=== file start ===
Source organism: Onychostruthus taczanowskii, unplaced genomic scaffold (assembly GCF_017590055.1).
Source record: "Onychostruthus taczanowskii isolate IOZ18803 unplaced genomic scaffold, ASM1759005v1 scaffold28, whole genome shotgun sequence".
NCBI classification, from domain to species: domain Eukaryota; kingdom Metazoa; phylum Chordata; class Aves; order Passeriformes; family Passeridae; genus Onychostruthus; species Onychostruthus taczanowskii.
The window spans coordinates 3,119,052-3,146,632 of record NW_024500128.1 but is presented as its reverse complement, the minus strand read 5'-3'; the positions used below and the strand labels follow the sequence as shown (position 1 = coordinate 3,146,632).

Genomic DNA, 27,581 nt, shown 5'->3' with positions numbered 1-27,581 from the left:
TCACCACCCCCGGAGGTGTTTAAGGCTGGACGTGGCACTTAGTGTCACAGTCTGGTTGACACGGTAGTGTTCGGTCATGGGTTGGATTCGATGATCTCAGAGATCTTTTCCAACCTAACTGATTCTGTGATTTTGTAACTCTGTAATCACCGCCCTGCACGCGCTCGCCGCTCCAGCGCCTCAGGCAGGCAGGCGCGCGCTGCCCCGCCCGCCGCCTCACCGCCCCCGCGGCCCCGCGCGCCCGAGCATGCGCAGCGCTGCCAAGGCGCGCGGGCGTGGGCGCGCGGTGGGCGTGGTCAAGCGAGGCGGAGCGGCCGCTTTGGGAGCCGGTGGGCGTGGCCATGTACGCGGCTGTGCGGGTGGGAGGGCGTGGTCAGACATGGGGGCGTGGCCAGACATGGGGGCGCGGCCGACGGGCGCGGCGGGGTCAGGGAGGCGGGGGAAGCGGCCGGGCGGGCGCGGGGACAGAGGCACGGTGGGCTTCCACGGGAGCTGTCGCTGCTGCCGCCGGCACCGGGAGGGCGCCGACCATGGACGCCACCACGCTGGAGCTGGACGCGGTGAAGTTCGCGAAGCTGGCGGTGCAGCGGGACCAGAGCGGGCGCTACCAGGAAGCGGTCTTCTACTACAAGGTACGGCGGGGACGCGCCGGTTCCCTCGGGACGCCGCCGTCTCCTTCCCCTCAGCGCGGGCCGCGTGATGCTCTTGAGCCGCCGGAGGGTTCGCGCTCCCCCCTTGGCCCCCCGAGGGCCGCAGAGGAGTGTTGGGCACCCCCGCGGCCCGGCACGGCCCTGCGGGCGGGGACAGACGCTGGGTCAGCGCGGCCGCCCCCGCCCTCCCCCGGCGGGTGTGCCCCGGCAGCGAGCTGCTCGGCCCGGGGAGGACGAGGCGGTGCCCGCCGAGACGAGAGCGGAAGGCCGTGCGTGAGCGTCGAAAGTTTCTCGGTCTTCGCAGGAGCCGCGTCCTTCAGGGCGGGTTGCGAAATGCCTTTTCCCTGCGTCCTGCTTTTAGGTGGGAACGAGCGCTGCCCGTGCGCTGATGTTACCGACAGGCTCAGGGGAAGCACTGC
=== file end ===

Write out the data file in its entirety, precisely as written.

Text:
Source organism: Onychostruthus taczanowskii, unplaced genomic scaffold (assembly GCF_017590055.1).
Source record: "Onychostruthus taczanowskii isolate IOZ18803 unplaced genomic scaffold, ASM1759005v1 scaffold28, whole genome shotgun sequence".
NCBI classification, from domain to species: domain Eukaryota; kingdom Metazoa; phylum Chordata; class Aves; order Passeriformes; family Passeridae; genus Onychostruthus; species Onychostruthus taczanowskii.
The window spans coordinates 3,119,052-3,146,632 of record NW_024500128.1 but is presented as its reverse complement, the minus strand read 5'-3'; the positions used below and the strand labels follow the sequence as shown (position 1 = coordinate 3,146,632).

Genomic DNA, 27,581 nt, shown 5'->3' with positions numbered 1-27,581 from the left:
TCACCACCCCCGGAGGTGTTTAAGGCTGGACGTGGCACTTAGTGTCACAGTCTGGTTGACACGGTAGTGTTCGGTCATGGGTTGGATTCGATGATCTCAGAGATCTTTTCCAACCTAACTGATTCTGTGATTTTGTAACTCTGTAATCACCGCCCTGCACGCGCTCGCCGCTCCAGCGCCTCAGGCAGGCAGGCGCGCGCTGCCCCGCCCGCCGCCTCACCGCCCCCGCGGCCCCGCGCGCCCGAGCATGCGCAGCGCTGCCAAGGCGCGCGGGCGTGGGCGCGCGGTGGGCGTGGTCAAGCGAGGCGGAGCGGCCGCTTTGGGAGCCGGTGGGCGTGGCCATGTACGCGGCTGTGCGGGTGGGAGGGCGTGGTCAGACATGGGGGCGTGGCCAGACATGGGGGCGCGGCCGACGGGCGCGGCGGGGTCAGGGAGGCGGGGGAAGCGGCCGGGCGGGCGCGGGGACAGAGGCACGGTGGGCTTCCACGGGAGCTGTCGCTGCTGCCGCCGGCACCGGGAGGGCGCCGACCATGGACGCCACCACGCTGGAGCTGGACGCGGTGAAGTTCGCGAAGCTGGCGGTGCAGCGGGACCAGAGCGGGCGCTACCAGGAAGCGGTCTTCTACTACAAGGTACGGCGGGGACGCGCCGGTTCCCTCGGGACGCCGCCGTCTCCTTCCCCTCAGCGCGGGCCGCGTGATGCTCTTGAGCCGCCGGAGGGTTCGCGCTCCCCCCTTGGCCCCCCGAGGGCCGCAGAGGAGTGTTGGGCACCCCCGCGGCCCGGCACGGCCCTGCGGGCGGGGACAGACGCTGGGTCAGCGCGGCCGCCCCCGCCCTCCCCCGGCGGGTGTGCCCCGGCAGCGAGCTGCTCGGCCCGGGGAGGACGAGGCGGTGCCCGCCGAGACGAGAGCGGAAGGCCGTGCGTGAGCGTCGAAAGTTTCTCGGTCTTCGCAGGAGCCGCGTCCTTCAGGGCGGGTTGCGAAATGCCTTTTCCCTGCGTCCTGCTTTTAGGTGGGAACGAGCGCTGCCCGTGCGCTGATGTTACCGACAGGCTCAGGGGAAGCACTGC